Students with disabilities who need to satisfy the world language requirement may direct questions to their academic adviser and the Disability Resource Office.
Credit by examination in the Department of World Languages and Cultures for courses numbered 101, 102, 201, and 202 is available only to students who are not currently enrolled in the course. Credit by examination for other courses in the Department is not normally available.
The Department of World Languages and Cultures participates in the Iowa Regents' world language summer study abroad programs in France, Peru and Spain. The Department also offers summer programs in Greece, Russia, Spain and Mexico; and semester study abroad programs in Mexico and Spain. Information concerning these programs can be obtained directly from the Department.
Language and literature courses numbered 300 and above are principally taught in the target language; courses numbered in the 270s, 370s, and 470s are taught in English. For courses taught in English about Ancient Greek and Rome, see Classical Studies. Students may not take intermediate (200 level) courses for credit after successfully completing any advanced (300/400 level) course, except those in the 370 series or courses taught in English translation. Students who have successfully completed any course in the intermediate (200 level) sequence may not take a lower-numbered course in that sequence for a grade.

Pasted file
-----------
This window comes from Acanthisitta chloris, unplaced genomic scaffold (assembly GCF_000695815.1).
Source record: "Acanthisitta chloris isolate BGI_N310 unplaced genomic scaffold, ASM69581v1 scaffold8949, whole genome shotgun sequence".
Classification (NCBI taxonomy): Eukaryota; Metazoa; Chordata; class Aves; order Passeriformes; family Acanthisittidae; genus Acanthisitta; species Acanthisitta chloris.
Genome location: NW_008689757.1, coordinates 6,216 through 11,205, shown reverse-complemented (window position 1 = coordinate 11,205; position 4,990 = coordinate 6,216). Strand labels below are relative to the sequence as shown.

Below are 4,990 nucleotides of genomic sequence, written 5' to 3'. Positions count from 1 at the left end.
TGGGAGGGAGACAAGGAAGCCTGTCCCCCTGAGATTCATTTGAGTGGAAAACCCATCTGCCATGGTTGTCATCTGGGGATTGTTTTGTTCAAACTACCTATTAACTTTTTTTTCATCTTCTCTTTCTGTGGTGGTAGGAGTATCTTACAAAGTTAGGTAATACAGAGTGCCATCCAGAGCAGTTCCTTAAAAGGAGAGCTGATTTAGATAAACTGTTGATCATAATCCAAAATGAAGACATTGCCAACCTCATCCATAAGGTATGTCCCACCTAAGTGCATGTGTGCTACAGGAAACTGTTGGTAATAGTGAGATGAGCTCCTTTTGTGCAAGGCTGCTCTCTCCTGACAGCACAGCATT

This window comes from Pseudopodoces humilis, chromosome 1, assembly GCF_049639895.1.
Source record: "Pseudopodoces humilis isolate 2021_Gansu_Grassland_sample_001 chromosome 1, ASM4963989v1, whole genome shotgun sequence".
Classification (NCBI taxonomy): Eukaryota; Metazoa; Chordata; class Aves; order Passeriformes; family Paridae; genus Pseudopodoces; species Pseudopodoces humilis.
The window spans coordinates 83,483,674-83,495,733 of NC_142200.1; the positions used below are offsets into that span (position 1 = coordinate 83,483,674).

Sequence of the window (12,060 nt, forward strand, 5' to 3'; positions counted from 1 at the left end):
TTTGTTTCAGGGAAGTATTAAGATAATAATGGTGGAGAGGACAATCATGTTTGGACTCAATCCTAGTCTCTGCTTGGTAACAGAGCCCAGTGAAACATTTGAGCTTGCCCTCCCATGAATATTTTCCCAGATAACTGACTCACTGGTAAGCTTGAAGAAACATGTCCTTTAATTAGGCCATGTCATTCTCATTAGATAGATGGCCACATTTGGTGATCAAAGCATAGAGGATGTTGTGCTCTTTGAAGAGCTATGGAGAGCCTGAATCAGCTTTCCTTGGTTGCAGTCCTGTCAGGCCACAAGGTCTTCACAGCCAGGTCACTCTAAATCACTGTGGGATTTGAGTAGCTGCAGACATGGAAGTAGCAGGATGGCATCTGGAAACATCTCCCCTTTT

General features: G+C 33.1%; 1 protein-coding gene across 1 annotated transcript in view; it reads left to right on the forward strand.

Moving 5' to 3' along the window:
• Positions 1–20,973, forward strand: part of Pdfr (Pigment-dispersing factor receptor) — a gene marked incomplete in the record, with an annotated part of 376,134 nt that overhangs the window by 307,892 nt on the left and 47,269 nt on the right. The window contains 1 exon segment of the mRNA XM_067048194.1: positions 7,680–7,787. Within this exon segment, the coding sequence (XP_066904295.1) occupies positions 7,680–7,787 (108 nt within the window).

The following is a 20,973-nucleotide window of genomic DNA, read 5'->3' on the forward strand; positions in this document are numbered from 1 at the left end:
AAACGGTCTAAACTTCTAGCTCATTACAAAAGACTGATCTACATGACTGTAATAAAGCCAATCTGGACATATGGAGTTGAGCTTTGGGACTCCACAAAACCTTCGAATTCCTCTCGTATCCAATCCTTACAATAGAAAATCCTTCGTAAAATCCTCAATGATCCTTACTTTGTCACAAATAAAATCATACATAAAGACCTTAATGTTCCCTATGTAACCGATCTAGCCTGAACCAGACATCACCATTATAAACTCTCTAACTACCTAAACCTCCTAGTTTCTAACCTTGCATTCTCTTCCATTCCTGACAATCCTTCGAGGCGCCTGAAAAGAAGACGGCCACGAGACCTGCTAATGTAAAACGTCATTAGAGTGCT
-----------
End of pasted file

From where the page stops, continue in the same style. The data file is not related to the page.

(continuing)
Students at all levels of foreign language study will have access to the Language Studies Resource Center, located in 3142 Pearson. The Resource Center contains an extensive collection of world
language materials, including audio-visual materials, electronic resources, music, books, language specific software and hardware, and other course-related materials.